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University of Maryland School of Medicine Dean Appoints New Chair of Department of Physiology

Wednesday, September 25, 2013

Scott Thompson, Ph.D.
 Scott Thompson, Ph.D.

University of Maryland School of Medicine Dean E. Albert Reece, M.D., Ph.D., M.B.A., has appointed innovative neurophysiologist Scott Thompson, PhD, as Chair of the Department of Physiology. Dr. Thompson is a professor in the Departments of Physiology and Psychiatry. He has been Interim Chair of Physiology since 2011.

“Dr. Thompson is an excellent researcher and educator whose accomplishments in neuroscience research, as well as his commitment to education, are very much in keeping with the ethos of the School of Medicine,” says Dean Reece, who is also Vice President for Medical Affairs at the University of Maryland and the John Z. and Akiko K. Bowers Distinguished Professor at the School of Medicine. “His excellent leadership while Interim Chair is greatly appreciated and sets the tone for what we can expect from him and the department in the future.”

“The Dean has charged me with hiring the next generation of faculty for the Department of Physiology, and we're confident that the collaborative research environment we have here, and our excellent students and staff, will allow us to attract the best and brightest scientists out there,” says Dr. Thompson.

The Department of Physiology's distinguished faculty integrate molecular, cellular, and systems biology to discover how life works. The department has especially strong traditions in cardiovascular-renal biology, neuroscience and muscle biology. Their research is helping to uncover the causes and mechanisms of human disease, including Alzheimer's, cancer, epilepsy, heart failure, hypertension, infertility, muscular dystrophy and stroke. “These are very exciting times for science,” says Dr. Thompson. “There are fantastic experimental tools and disease models available to us now. Physiology faculty are making great advances using these techniques to try to understand the genesis of disease and develop new therapeutic strategies.”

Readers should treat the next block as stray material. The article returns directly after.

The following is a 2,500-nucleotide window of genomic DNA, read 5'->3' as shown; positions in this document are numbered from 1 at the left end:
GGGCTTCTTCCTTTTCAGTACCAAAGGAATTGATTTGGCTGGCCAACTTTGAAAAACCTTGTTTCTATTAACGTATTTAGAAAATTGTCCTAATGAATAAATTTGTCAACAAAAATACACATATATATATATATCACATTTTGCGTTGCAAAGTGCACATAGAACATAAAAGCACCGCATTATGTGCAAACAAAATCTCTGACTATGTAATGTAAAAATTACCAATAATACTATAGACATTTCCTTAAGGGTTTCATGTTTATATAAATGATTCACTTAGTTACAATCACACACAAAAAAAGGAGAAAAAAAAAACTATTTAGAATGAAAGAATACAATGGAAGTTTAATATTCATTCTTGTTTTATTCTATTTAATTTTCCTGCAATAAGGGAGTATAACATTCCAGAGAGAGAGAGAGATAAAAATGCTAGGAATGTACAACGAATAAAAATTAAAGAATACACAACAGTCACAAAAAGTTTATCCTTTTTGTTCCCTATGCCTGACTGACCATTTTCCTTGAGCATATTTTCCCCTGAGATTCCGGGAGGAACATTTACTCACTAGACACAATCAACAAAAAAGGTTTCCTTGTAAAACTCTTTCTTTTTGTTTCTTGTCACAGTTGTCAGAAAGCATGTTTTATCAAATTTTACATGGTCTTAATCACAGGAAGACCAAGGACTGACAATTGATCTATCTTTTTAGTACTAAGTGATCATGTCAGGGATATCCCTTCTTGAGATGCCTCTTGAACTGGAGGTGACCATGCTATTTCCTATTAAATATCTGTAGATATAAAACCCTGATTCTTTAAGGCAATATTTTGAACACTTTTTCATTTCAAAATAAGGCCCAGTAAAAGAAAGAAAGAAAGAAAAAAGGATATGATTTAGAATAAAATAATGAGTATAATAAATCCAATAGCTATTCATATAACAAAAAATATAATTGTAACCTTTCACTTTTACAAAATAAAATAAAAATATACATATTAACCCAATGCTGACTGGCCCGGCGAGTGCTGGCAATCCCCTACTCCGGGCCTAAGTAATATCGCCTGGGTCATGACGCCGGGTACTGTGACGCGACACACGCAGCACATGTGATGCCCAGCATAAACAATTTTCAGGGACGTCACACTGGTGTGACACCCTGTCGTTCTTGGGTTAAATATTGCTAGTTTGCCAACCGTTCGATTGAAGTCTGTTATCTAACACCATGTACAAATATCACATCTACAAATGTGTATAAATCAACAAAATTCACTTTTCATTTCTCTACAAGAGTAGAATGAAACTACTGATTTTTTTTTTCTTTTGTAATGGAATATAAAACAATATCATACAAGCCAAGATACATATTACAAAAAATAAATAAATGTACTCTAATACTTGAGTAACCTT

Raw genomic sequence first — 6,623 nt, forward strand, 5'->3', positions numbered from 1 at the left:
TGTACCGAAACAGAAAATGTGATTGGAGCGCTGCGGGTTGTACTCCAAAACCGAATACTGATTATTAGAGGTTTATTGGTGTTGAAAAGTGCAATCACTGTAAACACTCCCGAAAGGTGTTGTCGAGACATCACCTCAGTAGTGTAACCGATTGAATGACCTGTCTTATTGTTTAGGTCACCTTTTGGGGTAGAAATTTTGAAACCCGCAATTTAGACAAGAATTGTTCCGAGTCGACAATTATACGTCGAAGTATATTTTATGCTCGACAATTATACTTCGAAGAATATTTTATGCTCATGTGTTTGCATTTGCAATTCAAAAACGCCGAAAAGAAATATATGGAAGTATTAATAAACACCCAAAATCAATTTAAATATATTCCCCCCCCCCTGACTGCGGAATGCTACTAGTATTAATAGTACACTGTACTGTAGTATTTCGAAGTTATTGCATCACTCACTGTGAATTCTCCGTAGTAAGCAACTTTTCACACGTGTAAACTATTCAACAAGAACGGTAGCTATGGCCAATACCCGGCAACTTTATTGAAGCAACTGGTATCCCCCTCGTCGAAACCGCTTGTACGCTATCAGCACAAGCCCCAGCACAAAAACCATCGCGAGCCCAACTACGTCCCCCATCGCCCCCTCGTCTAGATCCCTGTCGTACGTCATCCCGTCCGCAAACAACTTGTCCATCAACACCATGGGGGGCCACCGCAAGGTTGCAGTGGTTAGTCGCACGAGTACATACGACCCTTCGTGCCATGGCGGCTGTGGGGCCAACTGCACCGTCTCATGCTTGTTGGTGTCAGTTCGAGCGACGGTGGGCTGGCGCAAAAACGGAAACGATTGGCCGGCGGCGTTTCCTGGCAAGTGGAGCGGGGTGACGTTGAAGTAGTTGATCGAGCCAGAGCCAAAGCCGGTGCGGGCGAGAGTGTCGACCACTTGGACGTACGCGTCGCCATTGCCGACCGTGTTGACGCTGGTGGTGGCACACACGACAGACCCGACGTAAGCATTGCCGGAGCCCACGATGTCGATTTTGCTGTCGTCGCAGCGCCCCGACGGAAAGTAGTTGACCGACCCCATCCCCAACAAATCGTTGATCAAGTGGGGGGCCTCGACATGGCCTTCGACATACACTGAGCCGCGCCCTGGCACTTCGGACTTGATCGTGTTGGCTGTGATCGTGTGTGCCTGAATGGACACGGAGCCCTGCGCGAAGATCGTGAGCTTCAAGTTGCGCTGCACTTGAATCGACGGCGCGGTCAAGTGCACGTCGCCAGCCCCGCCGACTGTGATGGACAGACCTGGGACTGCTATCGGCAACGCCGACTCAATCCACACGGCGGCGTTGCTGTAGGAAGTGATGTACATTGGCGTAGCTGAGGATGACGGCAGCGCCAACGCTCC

Dr. Thompson received a B.S. in Biological Sciences from Cornell University in 1979 and a Ph.D. in Neuroscience from Stanford University in 1986. He then received a NATO Fellowship to study in Switzerland, where he worked first at the Biozentrum of the University of Basel (1986-1987) and then the Brain Research Institute of the University of Zurich (1987-1988). He completed his postdoctoral training in the Department of Neurology at Columbia University (1988-1990). In 1990, Dr. Thompson was recruited to become an assistant professor at the Brain Research Institute in Basel, Switzerland. In 1993, the University of Zurich awarded Dr. Thompson his Habilitation, a tradition dating back to the Middle Ages and the highest academic qualification a scholar can achieve in several European and Asian countries.

He has been a faculty member in the Department of Physiology since 1998 and also has a secondary appointment in the Department of Psychiatry.

Dr. Thompson has a distinguished record of national service at the National Institutes of Health as a member of the Board of Scientific Councilors for the National Institute of Alcoholism and Alcohol Abuse and the Synapse and Circuits study section. He has also served in leadership positions for the Society for Neuroscience as the Chair of the Program Committee and, currently, as the Chair Elect of the Public Education and Communication Committee. He is the Principal Investigator on almost $2.5 million in NIH grants and is also the Director of the Training Program in Integrative Membrane Biology.

Dr. Thompson's research focus is primarily on the biological basis of depression. “The science in my own lab has never been better. I am very excited about that,” he says. “We study the genesis of depression. Using realistic animal models of depression, we have been able to formulate a new way of thinking about what's wrong in the depressed brain. This new way of looking at the problem has enabled us to propose a novel class of drugs as effective antidepressant therapies, and I'm very excited about the results we're getting with these compounds now.”

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